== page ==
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  1. Hello,

    I have captured a DV tape from a Sony Camcorder using Windows Movie maker into a an avi file.

    The entire tape was captured into one 14G file.

    How can I split the file by the time recorded on the tape (i.e. one file per scene)?

    Nero Vision Express 3 claims to have a timecode-based scene detection, but it doesn't work in the current version.

    Win DVD Creator 2 doesn't have timecode based scene detection.

    I figure if I can split the AVI into multiple files, they should work with either of these programs.



    Thanks
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  2. Member
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    If you transferred the footage by Firewire, even Windows Movie Maker (WMM2 anyway) should be able to split by scene. If you did an analogue capture, tough, you'll have to go through it and split it manually.
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  3. Member daamon's Avatar
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    Hi gsull111,

    In future, use WinDV - it automatically writes to separate files based on timecode changes.

    As for your current predicament - as it's a 14Gb file, the footage must be about an hour long. Re-do using WinDV - you can start it and leave it and it'll only take around an hour (real time).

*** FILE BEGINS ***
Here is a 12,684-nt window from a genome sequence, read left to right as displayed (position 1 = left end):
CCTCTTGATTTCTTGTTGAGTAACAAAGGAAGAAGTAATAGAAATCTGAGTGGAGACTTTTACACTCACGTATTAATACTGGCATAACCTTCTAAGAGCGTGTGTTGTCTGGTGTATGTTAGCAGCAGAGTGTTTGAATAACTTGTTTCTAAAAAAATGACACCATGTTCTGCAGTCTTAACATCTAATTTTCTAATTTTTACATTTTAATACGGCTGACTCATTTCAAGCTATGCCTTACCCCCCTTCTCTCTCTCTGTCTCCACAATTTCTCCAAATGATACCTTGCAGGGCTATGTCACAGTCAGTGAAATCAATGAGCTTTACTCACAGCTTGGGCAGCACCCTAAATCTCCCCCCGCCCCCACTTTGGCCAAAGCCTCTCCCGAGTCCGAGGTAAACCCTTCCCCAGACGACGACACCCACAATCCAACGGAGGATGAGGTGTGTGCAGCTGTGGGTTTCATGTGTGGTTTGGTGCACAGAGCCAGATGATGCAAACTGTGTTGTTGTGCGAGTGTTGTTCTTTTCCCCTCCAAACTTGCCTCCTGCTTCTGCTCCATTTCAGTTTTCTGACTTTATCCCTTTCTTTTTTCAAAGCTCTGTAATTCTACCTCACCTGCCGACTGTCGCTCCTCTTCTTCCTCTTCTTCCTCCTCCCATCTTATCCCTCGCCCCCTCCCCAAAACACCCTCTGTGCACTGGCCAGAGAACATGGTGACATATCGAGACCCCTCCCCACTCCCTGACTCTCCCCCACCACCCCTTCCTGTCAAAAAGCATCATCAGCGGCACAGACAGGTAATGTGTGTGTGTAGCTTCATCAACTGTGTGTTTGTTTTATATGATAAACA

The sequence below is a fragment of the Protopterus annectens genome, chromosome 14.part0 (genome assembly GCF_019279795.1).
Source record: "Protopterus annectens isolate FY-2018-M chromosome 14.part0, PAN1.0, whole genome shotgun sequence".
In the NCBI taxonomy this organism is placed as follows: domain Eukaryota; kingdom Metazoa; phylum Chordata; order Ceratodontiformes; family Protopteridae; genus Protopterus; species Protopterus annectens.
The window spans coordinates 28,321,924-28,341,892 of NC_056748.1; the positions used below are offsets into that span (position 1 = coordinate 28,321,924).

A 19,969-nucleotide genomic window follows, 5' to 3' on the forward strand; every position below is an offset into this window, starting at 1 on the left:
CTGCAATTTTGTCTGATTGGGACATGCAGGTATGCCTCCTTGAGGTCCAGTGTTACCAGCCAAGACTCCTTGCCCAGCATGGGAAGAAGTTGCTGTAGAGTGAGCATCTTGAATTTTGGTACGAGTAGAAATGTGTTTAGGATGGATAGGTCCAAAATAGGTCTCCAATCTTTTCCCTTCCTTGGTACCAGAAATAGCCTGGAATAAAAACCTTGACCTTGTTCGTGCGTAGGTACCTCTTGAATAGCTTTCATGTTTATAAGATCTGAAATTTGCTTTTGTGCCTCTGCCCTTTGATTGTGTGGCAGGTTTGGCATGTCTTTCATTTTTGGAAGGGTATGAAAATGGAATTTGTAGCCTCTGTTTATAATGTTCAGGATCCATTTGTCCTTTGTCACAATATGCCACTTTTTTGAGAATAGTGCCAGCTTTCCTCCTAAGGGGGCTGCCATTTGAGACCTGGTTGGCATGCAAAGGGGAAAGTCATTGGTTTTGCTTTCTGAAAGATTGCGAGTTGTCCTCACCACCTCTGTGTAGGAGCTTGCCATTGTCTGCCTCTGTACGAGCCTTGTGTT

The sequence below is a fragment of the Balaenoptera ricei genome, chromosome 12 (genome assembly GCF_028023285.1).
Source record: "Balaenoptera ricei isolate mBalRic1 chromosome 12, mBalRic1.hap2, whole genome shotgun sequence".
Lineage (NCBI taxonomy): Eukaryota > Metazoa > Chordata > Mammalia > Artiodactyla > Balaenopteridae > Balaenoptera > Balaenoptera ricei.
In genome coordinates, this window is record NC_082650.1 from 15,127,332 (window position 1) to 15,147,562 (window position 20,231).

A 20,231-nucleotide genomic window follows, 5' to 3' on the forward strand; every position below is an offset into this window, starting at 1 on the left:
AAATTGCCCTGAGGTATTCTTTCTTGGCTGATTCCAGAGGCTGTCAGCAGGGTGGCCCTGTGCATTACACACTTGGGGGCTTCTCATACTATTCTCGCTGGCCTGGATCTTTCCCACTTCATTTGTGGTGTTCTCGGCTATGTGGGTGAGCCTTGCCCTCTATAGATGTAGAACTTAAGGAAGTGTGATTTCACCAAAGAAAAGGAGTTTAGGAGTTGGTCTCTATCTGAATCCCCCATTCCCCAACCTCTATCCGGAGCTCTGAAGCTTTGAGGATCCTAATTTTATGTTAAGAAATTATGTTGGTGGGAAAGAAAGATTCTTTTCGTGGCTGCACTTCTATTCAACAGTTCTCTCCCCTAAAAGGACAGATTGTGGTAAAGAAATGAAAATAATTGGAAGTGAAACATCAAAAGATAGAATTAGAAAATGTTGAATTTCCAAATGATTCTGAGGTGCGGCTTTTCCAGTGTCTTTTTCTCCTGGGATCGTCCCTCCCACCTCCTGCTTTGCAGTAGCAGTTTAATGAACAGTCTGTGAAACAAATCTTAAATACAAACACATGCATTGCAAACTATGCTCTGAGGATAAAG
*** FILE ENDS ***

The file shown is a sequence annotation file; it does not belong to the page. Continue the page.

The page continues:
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  4. Thanks for the reply.

    I captured digitally. I know the timecode is there becuase Windows Movie Maker detects them.


    However, I can find no way to save 1 avi file per clip with Windows Movie Maker. I can record back to the DV camera, but I dont see any way to save one AVI file per scene.
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  5. I don't have access to the original tape, only the 14G AVI.

    Is there not a way to split it into smaller file based on timecode?

    In the future I will capture into clips.
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  6. Member daamon's Avatar
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    Originally Posted by gsull111
    However, I can find no way to save 1 avi file per clip with Windows Movie Maker. I can record back to the DV camera, but I dont see any way to save one AVI file per scene.
    Don't use WMM - See my reply above re: WinDV - it'll do all you need.

    EDIT: Ah, now you tell us you don't have the DV tape. OK, in that case - don't know. Never needed to do it. Sorry. All I can suggest is to hunt around in the "Tools" section. There's categories like "DV" and "Other Useful Tools" that may have something...